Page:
By Alex Barutha, RotoWire
Special to Yahoo Sports
While mining the deep end of the player list for sleepers might be the most fun part of draft preparation, working to avoid potential busts is equally important, especially in the early rounds. This season, there are plenty of talented players who should be approached with caution due to their injury history, but what about players in new or unsteady situations?
The list of true “busts” in fantasy basketball is relatively short. For the most part, you can expect the best players to play well — or at least finish within a reasonable distance of their preseason projection. Of course, each year a few players make the leap into the elite tier, but — barring an injury — it rarely happens in the other direction. A player in his relative prime going from, say, the 10th-ranked player one year to the 60th-ranked player the next is almost unheard-of.
With that in mind, the following players are less on bust watch than they are on likely-to-be-over-drafted watch. Let’s dig in:
Marc Gasol, C, Memphis Grizzlies
It’s difficult to gauge how much stock we should put into Gasol’s 2017-18 numbers. It was an injury-riddled season for Memphis, which claimed its lowest win total (22) since Gasol joined the team. Without Mike Conley, the Grizzlies leaned on Gasol even more than usual, and he responded by posting the lowest field-goal percentage (42.0%) and highest turnover rate (2.7%) of his career.
Though Gasol’s longevity is impressive, the list of highly productive centers during their age-34 season is short. Averaging Gasol’s first All-Star season (2011-12) through his latest (2016-17) spits out 16.2 points, 7.5 rebounds, 3.8 assists and 1.5 blocks per game. Subtracting the assists from the equation, those numbers have only been achieved by four centers at or above 34 years old in the three-point era: Kareem Abdul-Jabbar, Artis Gilmore, Hakeem Olajuwon, and David Robinson.
If Gasol was essentially on his own again, I’d feel better about him joining that list of Hall-of-Famers. However, the offense should be a bit more egalitarian this season, as Conley will begin the season healthy and depth was added on the wing. Perhaps most importantly, the organization used its fourth overall pick on Jaren Jackson Jr., the reigning Big Ten Defensive Player of the Year and eventual heir-apparent to Gasol. While Jackson is a strong candidate to start at power forward, he’ll also be used at center to take some of the workload off Gasol, who hasn’t slipped below 30 minutes per game in his decade-long career.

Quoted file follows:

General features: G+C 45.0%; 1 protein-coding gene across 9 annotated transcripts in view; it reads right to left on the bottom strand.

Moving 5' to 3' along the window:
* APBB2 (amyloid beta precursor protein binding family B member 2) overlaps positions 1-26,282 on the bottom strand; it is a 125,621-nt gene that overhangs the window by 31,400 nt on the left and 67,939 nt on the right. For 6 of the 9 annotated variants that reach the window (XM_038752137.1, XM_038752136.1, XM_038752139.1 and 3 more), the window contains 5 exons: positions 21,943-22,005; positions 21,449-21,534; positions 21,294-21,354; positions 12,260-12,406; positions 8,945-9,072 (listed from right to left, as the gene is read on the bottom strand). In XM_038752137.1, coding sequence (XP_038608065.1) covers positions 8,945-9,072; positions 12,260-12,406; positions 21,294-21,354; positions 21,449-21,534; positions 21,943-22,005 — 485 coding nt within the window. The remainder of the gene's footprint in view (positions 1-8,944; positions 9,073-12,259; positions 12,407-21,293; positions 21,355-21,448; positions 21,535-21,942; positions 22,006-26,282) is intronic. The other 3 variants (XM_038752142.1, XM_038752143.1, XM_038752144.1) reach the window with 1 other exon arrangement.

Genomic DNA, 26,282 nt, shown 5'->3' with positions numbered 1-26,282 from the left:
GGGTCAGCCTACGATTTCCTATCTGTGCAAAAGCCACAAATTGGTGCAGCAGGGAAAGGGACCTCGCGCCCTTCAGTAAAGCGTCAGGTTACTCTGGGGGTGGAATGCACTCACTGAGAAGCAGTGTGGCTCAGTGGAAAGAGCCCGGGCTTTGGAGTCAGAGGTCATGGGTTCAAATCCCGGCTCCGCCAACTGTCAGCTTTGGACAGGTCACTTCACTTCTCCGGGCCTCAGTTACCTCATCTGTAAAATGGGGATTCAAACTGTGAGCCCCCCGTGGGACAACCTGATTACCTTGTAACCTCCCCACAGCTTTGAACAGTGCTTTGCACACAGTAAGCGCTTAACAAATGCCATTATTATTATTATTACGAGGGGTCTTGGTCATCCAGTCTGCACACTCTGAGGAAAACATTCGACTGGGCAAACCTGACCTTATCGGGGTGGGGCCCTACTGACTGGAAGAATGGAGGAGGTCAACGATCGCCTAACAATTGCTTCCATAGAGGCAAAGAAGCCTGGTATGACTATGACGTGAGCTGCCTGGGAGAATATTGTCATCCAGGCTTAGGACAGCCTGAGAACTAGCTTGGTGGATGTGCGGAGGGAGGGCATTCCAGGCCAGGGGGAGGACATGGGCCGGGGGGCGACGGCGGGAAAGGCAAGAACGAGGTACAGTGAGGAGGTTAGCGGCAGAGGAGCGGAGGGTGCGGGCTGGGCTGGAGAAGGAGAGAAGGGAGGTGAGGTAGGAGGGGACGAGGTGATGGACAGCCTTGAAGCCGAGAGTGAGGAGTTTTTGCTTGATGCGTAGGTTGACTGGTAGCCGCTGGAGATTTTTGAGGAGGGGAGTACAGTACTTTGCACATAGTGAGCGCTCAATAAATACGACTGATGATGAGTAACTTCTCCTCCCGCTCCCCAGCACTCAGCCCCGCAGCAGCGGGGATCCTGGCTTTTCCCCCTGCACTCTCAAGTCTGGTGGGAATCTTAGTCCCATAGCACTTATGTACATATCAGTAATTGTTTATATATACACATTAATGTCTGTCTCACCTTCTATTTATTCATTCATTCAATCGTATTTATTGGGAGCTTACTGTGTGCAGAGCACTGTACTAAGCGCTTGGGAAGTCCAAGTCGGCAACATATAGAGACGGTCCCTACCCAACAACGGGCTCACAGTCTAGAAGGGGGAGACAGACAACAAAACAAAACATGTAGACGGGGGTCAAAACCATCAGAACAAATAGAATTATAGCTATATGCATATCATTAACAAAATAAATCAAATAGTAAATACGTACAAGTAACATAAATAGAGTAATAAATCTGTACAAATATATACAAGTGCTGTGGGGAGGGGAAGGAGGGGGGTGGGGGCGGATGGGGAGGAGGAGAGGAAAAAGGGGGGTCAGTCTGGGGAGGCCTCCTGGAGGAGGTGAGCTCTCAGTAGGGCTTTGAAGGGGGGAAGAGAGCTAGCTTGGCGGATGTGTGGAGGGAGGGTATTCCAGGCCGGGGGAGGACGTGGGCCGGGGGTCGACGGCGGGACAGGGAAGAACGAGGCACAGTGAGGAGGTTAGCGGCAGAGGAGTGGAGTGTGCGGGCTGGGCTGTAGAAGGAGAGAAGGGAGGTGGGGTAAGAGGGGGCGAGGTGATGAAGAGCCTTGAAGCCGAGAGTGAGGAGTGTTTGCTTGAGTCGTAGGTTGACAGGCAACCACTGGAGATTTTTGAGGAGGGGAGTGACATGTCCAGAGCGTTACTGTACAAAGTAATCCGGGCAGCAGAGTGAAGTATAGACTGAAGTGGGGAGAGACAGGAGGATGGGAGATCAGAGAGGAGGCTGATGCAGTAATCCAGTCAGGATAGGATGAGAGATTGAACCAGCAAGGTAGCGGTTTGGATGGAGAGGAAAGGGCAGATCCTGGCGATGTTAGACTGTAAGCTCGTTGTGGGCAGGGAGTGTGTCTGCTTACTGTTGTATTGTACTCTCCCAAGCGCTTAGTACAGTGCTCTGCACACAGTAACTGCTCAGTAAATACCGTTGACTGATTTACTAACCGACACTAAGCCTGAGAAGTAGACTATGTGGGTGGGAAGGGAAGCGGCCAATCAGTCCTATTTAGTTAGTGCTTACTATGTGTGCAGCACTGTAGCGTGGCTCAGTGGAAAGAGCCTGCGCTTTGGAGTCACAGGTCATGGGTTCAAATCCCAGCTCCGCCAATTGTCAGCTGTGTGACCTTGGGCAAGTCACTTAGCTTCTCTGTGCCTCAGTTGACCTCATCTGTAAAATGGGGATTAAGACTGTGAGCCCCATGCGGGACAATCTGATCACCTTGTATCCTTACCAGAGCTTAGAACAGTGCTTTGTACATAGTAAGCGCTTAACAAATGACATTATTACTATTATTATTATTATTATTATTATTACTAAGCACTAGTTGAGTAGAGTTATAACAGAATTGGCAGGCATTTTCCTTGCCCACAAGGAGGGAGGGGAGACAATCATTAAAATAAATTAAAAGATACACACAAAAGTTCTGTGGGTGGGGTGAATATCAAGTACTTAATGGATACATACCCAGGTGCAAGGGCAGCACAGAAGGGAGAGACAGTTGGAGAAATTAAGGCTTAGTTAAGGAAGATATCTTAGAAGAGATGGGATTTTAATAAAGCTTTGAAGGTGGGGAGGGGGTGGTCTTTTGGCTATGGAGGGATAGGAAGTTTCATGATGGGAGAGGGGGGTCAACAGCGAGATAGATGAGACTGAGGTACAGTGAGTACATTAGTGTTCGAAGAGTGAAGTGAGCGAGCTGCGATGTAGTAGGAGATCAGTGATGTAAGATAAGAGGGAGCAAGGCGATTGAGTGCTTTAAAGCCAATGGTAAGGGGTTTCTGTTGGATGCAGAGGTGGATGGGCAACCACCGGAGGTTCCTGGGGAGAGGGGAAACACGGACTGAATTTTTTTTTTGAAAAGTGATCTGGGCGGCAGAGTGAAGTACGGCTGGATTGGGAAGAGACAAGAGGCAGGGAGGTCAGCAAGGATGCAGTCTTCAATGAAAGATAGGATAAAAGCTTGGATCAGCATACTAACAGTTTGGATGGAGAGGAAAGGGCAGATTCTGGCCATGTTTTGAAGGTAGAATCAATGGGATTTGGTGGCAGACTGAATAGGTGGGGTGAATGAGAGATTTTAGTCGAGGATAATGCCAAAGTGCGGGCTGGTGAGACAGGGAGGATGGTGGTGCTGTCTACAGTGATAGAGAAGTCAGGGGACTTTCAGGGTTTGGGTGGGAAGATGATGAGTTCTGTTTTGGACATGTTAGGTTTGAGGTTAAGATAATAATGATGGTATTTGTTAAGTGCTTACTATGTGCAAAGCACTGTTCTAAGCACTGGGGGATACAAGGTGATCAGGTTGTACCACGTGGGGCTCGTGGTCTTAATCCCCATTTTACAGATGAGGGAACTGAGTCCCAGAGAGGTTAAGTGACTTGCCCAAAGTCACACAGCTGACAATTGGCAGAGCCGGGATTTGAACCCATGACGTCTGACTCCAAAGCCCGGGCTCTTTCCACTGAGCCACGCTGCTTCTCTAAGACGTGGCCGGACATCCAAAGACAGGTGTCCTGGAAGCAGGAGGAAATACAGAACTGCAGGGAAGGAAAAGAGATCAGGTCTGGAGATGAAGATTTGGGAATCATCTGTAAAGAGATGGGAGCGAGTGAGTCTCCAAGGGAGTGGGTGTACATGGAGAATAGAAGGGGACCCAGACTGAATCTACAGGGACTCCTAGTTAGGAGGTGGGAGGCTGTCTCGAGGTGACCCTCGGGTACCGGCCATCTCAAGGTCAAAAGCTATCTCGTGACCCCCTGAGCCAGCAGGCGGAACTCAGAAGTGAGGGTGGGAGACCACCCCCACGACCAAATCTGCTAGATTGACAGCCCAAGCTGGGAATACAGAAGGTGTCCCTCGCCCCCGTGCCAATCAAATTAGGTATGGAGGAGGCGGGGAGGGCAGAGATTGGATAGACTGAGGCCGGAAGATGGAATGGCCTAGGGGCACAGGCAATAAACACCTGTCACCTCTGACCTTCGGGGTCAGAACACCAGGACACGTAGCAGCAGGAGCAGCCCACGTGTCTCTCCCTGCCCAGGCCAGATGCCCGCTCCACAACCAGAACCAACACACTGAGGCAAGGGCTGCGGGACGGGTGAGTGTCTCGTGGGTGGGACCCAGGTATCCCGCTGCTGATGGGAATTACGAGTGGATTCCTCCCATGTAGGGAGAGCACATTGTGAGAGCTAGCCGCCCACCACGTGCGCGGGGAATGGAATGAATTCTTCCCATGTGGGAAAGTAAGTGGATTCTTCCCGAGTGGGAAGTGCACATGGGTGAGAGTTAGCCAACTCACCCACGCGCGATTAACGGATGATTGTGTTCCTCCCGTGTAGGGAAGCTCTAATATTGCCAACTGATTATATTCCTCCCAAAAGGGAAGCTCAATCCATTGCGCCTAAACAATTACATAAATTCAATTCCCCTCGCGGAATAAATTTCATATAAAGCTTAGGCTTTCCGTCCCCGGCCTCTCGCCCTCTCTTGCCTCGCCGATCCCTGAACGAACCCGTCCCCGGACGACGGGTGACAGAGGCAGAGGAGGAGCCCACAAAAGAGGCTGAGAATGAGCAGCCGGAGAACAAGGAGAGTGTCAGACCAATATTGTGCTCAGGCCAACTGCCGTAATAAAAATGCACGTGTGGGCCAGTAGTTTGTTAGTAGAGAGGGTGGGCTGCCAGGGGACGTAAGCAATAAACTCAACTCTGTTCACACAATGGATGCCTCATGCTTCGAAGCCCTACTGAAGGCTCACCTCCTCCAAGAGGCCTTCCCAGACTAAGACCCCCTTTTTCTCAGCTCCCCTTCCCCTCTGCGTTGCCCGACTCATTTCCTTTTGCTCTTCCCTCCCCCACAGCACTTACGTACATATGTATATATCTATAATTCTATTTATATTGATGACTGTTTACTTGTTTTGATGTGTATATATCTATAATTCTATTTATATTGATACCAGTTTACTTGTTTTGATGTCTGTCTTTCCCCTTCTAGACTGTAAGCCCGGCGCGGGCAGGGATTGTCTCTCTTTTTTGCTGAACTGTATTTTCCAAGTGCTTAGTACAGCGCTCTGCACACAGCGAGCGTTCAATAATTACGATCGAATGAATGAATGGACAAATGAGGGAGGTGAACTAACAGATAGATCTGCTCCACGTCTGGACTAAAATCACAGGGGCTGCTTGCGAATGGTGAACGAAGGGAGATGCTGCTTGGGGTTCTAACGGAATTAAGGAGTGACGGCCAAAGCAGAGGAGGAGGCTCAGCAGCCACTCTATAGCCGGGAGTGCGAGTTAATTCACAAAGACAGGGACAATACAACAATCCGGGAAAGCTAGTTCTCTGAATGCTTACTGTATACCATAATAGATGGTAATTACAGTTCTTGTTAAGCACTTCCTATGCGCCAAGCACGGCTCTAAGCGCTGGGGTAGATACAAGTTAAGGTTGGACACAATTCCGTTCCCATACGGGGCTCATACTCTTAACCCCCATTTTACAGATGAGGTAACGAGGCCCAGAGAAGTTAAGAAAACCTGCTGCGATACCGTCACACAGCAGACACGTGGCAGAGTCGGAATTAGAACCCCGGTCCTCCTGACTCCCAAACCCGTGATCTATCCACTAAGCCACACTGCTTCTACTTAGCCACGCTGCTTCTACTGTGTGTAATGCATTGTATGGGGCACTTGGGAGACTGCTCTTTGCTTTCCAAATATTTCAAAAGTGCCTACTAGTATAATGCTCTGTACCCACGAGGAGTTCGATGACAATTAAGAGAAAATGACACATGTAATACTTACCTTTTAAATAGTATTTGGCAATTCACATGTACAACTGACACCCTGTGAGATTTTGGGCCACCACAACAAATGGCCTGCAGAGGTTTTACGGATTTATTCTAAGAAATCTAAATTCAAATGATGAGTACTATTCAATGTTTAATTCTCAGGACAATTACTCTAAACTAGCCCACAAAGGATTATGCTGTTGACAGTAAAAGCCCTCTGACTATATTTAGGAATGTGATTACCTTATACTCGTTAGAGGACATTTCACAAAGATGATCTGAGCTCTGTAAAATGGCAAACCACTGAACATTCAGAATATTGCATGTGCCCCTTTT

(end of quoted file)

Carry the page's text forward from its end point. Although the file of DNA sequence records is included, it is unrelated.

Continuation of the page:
DeMar DeRozan, SG, and LaMarcus Aldridge, PF/C, San Antonio Spurs
Kawhi Leonard played all but nine games last season, leading to LaMarcus Aldridge stepping up as San Antonio’s No. 1 option. He ended up averaging his most field goal attempts (18.0) and points per game (23.1) since leaving Portland. DeMar DeRozan will be in Leonard’s place this season. DeRozan was the clear No. 1 option in Toronto, averaging 23.0 points on 17.7 shots per game. As teammates, both DeRozan and Aldridge will have to sacrifice some offensive responsibilities.
During Aldridge’s and Leonard’s first year together, Aldridge took 14.1 shots per game, while Leonard attempted 15.1. In Year 2, Aldridge took 14.6 shots and Leonard took 17.7 shots as he firmly established himself as the No. 1 option and one of the 10 best players in the league. The Aldridge-and-DeRozan pairing projects to play out more like the first year of Aldridge/Leonard — a 1A and 1B scenario. It’s unclear who will ultimately make more of a sacrifice as of yet.
DeRozan isn’t the complete player Leonard was during the first two years of Aldridge’s tenure in San Antonio, but he makes for a pretty strong substitute in terms of usage. With that in mind, Aldridge sinking back toward 14 or 15 field goal attempts per game feels like a safe bet.